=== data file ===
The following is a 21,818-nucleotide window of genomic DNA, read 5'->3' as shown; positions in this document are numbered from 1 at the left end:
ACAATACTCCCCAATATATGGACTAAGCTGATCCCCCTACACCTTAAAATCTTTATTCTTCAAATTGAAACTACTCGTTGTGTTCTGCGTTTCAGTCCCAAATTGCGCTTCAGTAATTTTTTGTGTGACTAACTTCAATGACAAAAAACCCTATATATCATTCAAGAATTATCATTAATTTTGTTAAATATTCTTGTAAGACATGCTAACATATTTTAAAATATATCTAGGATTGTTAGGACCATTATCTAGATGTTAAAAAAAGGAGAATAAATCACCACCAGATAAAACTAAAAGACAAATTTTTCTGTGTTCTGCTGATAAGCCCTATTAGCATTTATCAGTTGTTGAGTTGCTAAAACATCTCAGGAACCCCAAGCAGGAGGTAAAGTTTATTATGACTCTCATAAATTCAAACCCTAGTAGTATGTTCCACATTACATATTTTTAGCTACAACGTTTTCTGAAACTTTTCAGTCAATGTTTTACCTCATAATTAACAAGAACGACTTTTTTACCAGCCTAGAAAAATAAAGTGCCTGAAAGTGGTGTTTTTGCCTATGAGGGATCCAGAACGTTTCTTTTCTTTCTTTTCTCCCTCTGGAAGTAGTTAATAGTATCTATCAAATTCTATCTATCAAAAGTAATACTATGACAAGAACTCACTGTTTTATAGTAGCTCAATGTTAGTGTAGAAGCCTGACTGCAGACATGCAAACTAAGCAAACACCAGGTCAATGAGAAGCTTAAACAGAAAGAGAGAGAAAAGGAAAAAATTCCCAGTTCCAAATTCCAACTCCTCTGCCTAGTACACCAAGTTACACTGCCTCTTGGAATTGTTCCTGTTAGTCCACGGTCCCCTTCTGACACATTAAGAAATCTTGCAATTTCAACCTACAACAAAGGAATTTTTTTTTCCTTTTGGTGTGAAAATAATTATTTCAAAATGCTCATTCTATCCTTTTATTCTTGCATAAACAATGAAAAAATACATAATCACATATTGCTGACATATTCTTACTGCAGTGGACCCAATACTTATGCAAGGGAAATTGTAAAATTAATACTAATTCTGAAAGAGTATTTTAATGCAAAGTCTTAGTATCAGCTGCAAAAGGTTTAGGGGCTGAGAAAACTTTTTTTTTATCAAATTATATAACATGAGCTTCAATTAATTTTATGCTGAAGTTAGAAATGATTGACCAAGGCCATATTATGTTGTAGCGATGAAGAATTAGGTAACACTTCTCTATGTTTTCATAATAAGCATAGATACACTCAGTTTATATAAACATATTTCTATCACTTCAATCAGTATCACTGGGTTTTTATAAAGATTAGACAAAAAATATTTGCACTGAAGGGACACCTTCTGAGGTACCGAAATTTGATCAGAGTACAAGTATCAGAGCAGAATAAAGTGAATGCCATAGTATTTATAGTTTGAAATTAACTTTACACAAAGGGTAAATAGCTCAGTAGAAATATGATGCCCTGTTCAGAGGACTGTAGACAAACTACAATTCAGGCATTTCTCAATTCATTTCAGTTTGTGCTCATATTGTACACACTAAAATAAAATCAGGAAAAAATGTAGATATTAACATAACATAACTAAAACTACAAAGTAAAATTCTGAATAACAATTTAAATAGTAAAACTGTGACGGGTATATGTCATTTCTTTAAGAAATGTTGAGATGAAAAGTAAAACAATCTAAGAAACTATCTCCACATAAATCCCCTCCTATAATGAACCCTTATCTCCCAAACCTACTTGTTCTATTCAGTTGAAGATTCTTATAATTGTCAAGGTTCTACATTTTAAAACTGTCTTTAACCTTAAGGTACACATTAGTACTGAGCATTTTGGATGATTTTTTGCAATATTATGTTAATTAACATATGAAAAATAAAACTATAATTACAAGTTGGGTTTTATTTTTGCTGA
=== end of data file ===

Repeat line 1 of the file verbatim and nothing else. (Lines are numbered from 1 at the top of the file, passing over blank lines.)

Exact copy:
The following is a 21,818-nucleotide window of genomic DNA, read 5'->3' as shown; positions in this document are numbered from 1 at the left end: